There are, however, drawbacks to the picture of history provided by the Autobiography of Mother Jones. These accounts of the history of the labor movement do a wonderful job of describing what the labor movement was for the working class, but they paint a rather shallow, incomplete picture of the owners and managers on the side of industry. Those with power and influence in this period had a great number of issues to consider as they made decisions about the industries they ran, and as businesspeople they should be expected to try hard to get the most for their money. The Autobiography of Mother Jones treats the employers as a faceless entity with very little or no concern for fairness or the rights and struggles of the employed. It would be unfair to say that one striker’s violent actions prove that all strikers are violent and anarchistic. Likewise, it is unfair to suggest that employers in general did not sympathize with the struggles of the employed because some people in management and ownership roles disregarded their needs or utilized shady and subversive measures to undermine the efforts of the labor movement. An adage suggests that there are two sides to every story, but the truth is that there are infinitely more than two sides. The greatest limitation of the Autobiography of Mother Jones is that it provides a limited perspective of the labor movement, but that perspective is exactly why it is helpful in studying the labor movement.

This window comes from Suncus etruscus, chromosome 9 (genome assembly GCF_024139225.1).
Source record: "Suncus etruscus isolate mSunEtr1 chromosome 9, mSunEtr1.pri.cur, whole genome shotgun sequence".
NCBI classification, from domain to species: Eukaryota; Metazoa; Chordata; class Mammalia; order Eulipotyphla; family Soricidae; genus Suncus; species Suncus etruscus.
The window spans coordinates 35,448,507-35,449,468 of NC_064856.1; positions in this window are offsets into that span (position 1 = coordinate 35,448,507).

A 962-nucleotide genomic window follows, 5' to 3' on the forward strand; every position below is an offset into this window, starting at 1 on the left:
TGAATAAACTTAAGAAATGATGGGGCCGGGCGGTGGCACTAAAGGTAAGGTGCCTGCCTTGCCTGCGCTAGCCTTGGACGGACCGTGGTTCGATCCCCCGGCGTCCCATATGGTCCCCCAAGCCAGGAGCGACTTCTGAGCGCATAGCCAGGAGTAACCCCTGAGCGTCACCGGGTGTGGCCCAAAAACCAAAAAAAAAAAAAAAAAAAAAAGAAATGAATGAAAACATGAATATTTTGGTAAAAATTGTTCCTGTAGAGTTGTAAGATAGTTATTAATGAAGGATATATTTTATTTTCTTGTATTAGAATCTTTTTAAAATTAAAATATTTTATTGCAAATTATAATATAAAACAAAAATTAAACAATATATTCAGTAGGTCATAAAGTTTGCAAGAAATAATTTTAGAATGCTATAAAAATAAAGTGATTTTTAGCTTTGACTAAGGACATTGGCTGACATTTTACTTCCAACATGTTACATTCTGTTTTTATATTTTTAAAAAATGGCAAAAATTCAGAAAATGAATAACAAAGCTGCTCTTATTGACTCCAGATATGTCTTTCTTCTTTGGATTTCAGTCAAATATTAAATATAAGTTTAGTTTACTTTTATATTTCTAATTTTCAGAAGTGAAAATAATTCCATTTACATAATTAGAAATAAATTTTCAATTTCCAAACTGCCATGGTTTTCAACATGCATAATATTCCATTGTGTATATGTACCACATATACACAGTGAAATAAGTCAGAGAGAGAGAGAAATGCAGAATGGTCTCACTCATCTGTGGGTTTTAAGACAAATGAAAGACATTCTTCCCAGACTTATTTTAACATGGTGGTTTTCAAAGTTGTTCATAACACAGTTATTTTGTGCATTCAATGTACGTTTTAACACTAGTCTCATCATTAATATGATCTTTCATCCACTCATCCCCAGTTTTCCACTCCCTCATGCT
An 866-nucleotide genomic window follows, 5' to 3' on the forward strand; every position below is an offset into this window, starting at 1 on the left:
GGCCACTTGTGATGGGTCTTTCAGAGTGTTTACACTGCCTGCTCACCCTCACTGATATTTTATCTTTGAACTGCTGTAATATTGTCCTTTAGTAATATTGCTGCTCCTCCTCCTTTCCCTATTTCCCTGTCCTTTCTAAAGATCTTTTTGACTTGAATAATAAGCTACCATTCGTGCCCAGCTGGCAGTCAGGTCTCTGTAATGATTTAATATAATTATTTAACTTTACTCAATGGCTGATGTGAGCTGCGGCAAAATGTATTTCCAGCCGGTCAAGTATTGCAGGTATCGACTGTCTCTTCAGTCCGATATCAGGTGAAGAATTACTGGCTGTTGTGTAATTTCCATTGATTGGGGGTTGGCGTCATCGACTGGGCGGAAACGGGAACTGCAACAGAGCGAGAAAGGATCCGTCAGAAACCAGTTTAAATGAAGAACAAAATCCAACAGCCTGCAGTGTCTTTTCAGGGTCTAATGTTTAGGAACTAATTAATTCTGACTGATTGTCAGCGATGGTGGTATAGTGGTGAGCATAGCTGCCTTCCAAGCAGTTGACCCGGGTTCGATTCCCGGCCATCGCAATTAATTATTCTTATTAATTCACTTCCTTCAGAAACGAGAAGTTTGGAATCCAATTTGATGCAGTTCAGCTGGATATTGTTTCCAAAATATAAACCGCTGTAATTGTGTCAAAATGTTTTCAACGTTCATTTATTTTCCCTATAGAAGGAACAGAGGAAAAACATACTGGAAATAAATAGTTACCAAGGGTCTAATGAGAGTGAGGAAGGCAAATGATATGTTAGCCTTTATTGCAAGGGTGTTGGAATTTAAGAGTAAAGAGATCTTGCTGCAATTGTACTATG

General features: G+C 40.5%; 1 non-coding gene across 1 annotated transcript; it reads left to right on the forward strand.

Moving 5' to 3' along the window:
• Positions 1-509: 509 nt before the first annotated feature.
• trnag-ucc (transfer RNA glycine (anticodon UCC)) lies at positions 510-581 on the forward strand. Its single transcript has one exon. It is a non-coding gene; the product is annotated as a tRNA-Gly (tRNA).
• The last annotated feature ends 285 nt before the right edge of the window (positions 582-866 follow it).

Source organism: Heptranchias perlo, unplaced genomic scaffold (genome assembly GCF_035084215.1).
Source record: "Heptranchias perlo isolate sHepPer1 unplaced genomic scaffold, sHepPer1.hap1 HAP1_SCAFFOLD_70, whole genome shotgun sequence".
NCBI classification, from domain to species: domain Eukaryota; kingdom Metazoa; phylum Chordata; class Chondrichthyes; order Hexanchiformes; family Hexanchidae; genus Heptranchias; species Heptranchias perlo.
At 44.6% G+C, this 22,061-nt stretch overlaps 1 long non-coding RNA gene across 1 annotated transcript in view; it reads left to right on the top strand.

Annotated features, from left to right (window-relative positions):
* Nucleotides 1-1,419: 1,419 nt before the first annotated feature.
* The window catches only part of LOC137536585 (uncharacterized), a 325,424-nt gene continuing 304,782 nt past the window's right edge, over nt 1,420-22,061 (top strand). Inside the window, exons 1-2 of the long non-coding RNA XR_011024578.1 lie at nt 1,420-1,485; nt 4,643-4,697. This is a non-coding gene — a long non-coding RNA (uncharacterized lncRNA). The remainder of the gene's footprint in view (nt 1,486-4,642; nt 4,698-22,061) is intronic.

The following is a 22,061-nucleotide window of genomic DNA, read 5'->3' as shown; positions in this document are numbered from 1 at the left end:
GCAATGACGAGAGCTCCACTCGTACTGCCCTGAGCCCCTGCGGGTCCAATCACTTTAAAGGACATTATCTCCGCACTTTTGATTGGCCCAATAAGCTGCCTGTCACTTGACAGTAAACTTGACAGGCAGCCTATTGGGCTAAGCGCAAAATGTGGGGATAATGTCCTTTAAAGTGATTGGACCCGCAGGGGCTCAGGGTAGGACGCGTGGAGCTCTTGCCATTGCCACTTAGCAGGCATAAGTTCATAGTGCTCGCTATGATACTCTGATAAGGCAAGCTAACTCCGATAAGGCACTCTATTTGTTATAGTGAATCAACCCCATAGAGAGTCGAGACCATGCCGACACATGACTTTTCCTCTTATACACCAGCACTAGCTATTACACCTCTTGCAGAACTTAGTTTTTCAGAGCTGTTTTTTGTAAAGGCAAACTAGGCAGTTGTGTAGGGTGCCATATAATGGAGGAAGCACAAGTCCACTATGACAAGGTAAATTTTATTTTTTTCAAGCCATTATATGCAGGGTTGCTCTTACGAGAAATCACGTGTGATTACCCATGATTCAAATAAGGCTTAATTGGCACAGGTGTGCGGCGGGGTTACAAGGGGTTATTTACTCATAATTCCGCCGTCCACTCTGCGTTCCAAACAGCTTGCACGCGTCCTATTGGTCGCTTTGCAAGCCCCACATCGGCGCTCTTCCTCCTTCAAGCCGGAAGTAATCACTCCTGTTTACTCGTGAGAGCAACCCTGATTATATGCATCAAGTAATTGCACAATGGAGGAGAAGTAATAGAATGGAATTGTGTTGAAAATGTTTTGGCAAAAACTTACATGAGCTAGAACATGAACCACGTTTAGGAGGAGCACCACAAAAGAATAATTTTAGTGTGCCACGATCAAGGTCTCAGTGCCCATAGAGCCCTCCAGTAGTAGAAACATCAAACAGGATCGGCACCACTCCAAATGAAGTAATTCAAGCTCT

Going to the Source also has its limitations as a source for studying history. The book provides a variety of primary sources as artifacts for gaining an understanding of history, many of which represent traditionally overlooked resources. The main drawbacks of these sources are their biases and lacking context. Once again, these sources provide unique perspectives that fit into a larger story, and the risk is that their relative importance and validity might be inflated or discounted when they are integrated into an understanding of history. This is why context is crucial. These sources fit within a larger framework of artifacts presenting the history of the time. Without the proper consideration of how these pieces fit together, it is incredibly easy to misinterpret their meanings and implications about history.